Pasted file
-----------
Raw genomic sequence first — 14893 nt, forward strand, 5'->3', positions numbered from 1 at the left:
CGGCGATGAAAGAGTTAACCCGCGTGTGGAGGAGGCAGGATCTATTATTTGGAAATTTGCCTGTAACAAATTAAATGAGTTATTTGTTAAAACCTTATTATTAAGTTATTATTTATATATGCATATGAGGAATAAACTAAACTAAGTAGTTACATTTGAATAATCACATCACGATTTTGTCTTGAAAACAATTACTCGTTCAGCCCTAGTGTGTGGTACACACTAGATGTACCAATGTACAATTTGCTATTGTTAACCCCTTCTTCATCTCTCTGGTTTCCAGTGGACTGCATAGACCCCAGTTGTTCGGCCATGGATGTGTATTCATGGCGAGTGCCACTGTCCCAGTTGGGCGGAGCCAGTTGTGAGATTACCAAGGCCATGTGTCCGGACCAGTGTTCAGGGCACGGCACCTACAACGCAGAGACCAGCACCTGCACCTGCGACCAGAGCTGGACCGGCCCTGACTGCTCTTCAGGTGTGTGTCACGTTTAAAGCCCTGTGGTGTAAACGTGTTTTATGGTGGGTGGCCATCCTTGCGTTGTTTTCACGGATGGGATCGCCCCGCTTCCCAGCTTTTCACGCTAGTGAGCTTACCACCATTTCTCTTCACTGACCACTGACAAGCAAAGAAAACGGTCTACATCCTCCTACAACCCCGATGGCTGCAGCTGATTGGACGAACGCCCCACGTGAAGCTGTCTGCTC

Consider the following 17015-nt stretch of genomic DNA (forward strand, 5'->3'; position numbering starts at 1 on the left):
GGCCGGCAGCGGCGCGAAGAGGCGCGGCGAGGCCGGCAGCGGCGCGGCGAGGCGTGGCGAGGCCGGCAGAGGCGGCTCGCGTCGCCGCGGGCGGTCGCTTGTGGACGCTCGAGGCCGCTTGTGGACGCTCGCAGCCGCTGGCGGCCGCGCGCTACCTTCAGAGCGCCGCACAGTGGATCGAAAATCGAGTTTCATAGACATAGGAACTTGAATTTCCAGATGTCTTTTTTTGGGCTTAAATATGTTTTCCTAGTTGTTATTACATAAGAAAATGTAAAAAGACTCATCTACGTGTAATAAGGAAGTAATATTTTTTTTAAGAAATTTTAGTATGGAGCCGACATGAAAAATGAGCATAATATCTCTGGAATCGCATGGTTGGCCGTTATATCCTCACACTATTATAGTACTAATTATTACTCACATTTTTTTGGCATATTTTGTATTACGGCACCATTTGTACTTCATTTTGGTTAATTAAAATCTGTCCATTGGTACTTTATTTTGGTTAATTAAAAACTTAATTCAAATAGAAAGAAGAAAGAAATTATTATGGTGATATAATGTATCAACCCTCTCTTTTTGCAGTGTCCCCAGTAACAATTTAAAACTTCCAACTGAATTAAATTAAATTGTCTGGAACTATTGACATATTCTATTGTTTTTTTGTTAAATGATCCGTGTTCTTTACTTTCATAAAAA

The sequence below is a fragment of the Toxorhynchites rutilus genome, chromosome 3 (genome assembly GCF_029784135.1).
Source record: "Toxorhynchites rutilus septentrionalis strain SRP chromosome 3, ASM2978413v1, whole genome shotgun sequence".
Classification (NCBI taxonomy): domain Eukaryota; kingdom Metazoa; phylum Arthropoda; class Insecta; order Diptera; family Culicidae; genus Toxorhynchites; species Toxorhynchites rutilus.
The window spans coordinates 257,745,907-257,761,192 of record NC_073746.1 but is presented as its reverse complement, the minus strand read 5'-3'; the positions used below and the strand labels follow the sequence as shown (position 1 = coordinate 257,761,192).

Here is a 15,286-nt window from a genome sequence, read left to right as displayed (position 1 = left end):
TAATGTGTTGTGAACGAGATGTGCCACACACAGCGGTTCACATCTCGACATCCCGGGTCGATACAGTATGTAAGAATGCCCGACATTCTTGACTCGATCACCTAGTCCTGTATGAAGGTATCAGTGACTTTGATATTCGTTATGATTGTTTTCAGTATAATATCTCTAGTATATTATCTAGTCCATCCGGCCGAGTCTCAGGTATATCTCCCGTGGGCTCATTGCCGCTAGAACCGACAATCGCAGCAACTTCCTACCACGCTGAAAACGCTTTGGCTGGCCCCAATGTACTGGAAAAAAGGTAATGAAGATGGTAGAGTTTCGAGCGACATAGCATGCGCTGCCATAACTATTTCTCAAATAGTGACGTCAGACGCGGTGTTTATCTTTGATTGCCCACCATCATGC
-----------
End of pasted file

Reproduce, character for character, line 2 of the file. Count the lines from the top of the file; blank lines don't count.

CGGCGATGAAAGAGTTAACCCGCGTGTGGAGGAGGCAGGATCTATTATTTGGAAATTTGCCTGTAACAAATTAAATGAGTTATTTGTTAAAACCTTATTATTAAGTTATTATTTATATATGCATATGAGGAATAAACTAAACTAAGTAGTTACATTTGAATAATCACATCACGATTTTGTCTTGAAAACAATTACTCGTTCAGCCCTAGTGTGTGGTACACACTAGATGTACCAATGTACAATTTGCTATTGTTAACCCCTTCTTCATCTCTCTGGTTTCCAGTGGACTGCATAGACCCCAGTTGTTCGGCCATGGATGTGTATTCATGGCGAGTGCCACTGTCCCAGTTGGGCGGAGCCAGTTGTGAGATTACCAAGGCCATGTGTCCGGACCAGTGTTCAGGGCACGGCACCTACAACGCAGAGACCAGCACCTGCACCTGCGACCAGAGCTGGACCGGCCCTGACTGCTCTTCAGGTGTGTGTCACGTTTAAAGCCCTGTGGTGTAAACGTGTTTTATGGTGGGTGGCCATCCTTGCGTTGTTTTCACGGATGGGATCGCCCCGCTTCCCAGCTTTTCACGCTAGTGAGCTTACCACCATTTCTCTTCACTGACCACTGACAAGCAAAGAAAACGGTCTACATCCTCCTACAACCCCGATGGCTGCAGCTGATTGGACGAACGCCCCACGTGAAGCTGTCTGCTC